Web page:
5. Suspend working on my re-write. This will be tough, but necessary. It’s good to put a little distance, particularly since I’ve been at it full bore since the end of August. I have a feeling the 30 day vacation will yield positive results.

6. Use Write or Die. This is the ultimate cattle prod for reluctant writers. If you’re a procrastinator with ADD tendencies, I would strongly recommend this program. Using it I’ve whipped up a thousand words in twenty minutes or less.

6a. Download Write or Die on every computer you use. That’s right, even the work computer. Once you pay $10 for the computer version (the online version is free), your payment entitles you to unlimited downloads of Write or Die. Two words: Do it!

7. I’m also going to join the local NaNo group. There’s nothing like a community flogging to get your butt in gear. Reach out to other writers who plan on marathoning this month.

As for the mechanics of NaNoWriMo (or the mechanics of writing any novel, period), try making it easy on yourself. Here are some things the fledgling writer can think about while dreaming of penning the next breakout novel:

1. Have a plan. For real. A novel must have three things: a beginning, a middle and an end. Without those three things, you don’t have a story, you have stream of consciousness writing. There’s nothing wrong with streaming – actually, my first NaNoWriMo effort was a unruly stream that resulted in the completion of my first novel. Streaming may give you ideas for story lines, but if the goal is writing a book, don’t forget the beginning, middle and end.

2. Outline. This is hard for me, and I never did it before, but it makes perfect sense. Most people don’t jump into the car and drive away without a road map, they have a map and money for gas to get them to their destination. Figure out before you sit down at the computer where your characters are going and how they’re going to get there.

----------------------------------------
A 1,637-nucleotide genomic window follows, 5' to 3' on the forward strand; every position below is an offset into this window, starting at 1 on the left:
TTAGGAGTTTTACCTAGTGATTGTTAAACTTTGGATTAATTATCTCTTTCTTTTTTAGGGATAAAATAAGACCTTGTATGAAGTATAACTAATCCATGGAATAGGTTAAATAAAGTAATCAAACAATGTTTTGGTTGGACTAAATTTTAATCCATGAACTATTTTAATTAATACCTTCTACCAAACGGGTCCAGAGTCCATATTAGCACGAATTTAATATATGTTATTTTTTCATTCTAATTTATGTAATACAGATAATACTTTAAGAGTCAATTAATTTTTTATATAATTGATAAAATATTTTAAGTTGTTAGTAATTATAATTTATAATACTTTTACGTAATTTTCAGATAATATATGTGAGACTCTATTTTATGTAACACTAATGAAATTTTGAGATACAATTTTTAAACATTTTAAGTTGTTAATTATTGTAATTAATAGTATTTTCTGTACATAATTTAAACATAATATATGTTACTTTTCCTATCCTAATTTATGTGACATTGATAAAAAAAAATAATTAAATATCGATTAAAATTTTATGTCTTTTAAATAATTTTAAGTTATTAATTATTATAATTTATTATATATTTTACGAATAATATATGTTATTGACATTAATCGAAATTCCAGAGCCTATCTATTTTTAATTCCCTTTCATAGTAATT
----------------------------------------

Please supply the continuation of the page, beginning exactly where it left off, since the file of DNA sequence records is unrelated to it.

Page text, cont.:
3. Write everywhere. Give yourself the luxury of little notebooks for those times you’re not close to the computer/typewriter/notepad.  Use your iPad. Since my story includes a blog, I have set up my fictional blog online, and plan on contributing to it every day this month. Hey, what can I say? Words are words.

My goal is to get ‘er done, peeps.

This year’s effort is the sequel to VIRTUALLY YOURS, yet unnamed (so far referred to as VY2). And yes, I have a game plan, story lines, unknowns, and the requisite Big Reveal toward the end of the story.

It’s early (7:31 a.m.) but I have to get on the move. See you in December.

Writing and Real Life: NaNoWriMo as a Tool

Last month, I participated in NaNoWriMo (National Novel Writing Month) for the third year in a row. The premise is easy to understand; NaNo-ers are to complete 50,000 words in the thirty days of November. Each author wannabe has a page, where one can post their profile, synopsis of the work in progress, sample writing and even dream cover designs. There are forums discussing a myriad of writing topics and cheering email sent weekly. A handy graph reveals your progress and that of your writing buddies.